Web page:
Storyline: The Knight of Death certainly lives up to his name. This story, surprisingly enough, starts off in modern-day Texas after a preface set during the Fall of Jerusalem in 1187 CE and another short scene that takes place in modern Italy. Our hero, Sir Mark Andrew Ramsay, is a grouchy Scotsman with a problem (several of them, in fact!) He is not a very nice fellow, but due to a vicious attack and kidnapping, he has forgotten that fact.
While in this state of discombobulation, he falls in love with one of his captors, which is strictly forbidden by the rules of his ancient Order. His original assassin’s mission forgotten, he has to fight for his life on two fronts as his captor’s try to kill him and one of his Brothers of the Order comes after him with blood vengeance in mind.
I was impressed by the complexity of the plot and the ease of reading that made me carry this book everywhere I went, unwilling to put it down. I enjoyed the flashback action that told bits and pieces of Mark’s past worked in as memory flashes as his head began to clear up. The ending was surprising and original and left me wanting to know what happens next.
Grammar/Spelling: Although it does have some grammatical errors and typos sprinkled throughout, I kept forgetting to keep an eye out for them because the story advances so quickly. Another once over with spell-checker/grammar might make it even better for sticklers.
Character Development: The characters were very well described and developed. There were several characters to hate and some that made me just scratch my head and go hmph! For the most part I ended up hating on the right people and liking the best ones.
I loved Meredith Sinclair’s naïveté and Cecile Valentino’s evilness. Mark, of course, is my hero even though he has a number of serious issues. I can imagine in a series this long that there will be many more characters to love and hate and if they are as well developed it will be a pleasure to read about them.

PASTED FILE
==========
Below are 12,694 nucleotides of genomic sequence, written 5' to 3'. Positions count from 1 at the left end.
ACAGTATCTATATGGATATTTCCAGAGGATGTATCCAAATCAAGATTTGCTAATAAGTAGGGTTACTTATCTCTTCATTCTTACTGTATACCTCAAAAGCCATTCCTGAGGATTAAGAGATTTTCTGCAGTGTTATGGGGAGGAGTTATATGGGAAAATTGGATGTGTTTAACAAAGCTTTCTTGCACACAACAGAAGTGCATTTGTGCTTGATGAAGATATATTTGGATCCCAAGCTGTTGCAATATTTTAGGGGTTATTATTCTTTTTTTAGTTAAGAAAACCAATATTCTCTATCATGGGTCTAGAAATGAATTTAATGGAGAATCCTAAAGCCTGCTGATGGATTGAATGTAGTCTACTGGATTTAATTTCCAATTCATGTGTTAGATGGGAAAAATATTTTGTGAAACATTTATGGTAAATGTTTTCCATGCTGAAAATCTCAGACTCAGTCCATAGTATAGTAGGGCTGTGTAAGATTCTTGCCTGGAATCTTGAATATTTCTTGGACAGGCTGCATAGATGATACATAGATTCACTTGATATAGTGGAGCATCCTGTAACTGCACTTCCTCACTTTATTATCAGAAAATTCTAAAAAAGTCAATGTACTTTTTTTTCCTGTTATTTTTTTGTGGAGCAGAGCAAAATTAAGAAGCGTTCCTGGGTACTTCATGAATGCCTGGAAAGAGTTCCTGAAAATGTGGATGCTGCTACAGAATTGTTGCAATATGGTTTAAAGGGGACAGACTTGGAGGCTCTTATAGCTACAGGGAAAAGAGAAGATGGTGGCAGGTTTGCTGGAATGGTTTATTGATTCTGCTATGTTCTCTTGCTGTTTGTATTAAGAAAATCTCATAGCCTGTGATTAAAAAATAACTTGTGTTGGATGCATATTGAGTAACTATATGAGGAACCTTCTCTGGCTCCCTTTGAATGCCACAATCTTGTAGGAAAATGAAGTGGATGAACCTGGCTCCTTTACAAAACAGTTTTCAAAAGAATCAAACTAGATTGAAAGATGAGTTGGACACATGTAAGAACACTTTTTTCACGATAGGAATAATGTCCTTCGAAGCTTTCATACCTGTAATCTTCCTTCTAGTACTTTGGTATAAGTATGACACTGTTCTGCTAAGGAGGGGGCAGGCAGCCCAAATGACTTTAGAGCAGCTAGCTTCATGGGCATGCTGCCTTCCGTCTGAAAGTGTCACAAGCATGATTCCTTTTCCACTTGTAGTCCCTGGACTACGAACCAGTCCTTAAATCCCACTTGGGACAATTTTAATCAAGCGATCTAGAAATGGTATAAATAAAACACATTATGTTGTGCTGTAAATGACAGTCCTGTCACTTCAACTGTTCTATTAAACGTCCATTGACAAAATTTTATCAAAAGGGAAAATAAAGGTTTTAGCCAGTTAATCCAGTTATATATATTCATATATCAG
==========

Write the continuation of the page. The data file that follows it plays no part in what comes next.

Writing Style: Mr. Carroll’s writing style is refreshing in that he keeps the action going for the most part in such a way that it is hard to catch a breath before something else happens. He uses dialog and accented speech (spelled out phonetically) that allows the reader to catch the full impact of the scene. I could actually hear them talking in my head.
Descriptions of settings, clothing, feelings are included in the story as it progresses. There is a bit foul language where a reader would expect to find it (non-gratuitous in other words), which I personally appreciate, but there are some mildly explicit love scenes that are tastefully executed, which I also appreciate.
Continuance: I found no problems with continuance. Blue cars stayed blue and time lines were quite realistic and well thought out.
Overall Rating: 5-
I would suggest that the author check once more with a grammar/spellcheck or Beta reader, perhaps. The chapters were not uniform in length and I like to stop at one chapter or two depending on my schedule and some of the chapters were very long. The inclusion of scriptures at the beginning of each chapter really lent an air of ominous doom and I found myself waiting to see how they played into the story, this I liked very much.
I would recommend this book to anyone looking for a different type of Templar fiction than what is normally seen in the bookstore. It is R-rated so mature audiences would be in order. Even if the Templars and Fantasy genre is not generally the reader’s cup of tea, I believe that they might be pleasantly surprised by this novel since it includes action, adventure, mysticism, murder, mayhem, love, hate, humor… well, just everything a reader could ask for.
An interview with Chevalier Mark Andrew Ramsay of The Knight of Death and Assassin Chronicles Books 1-21 concerning his stormy relationship with his author, Brendan Carroll.
Celia: How did you first meet your writer?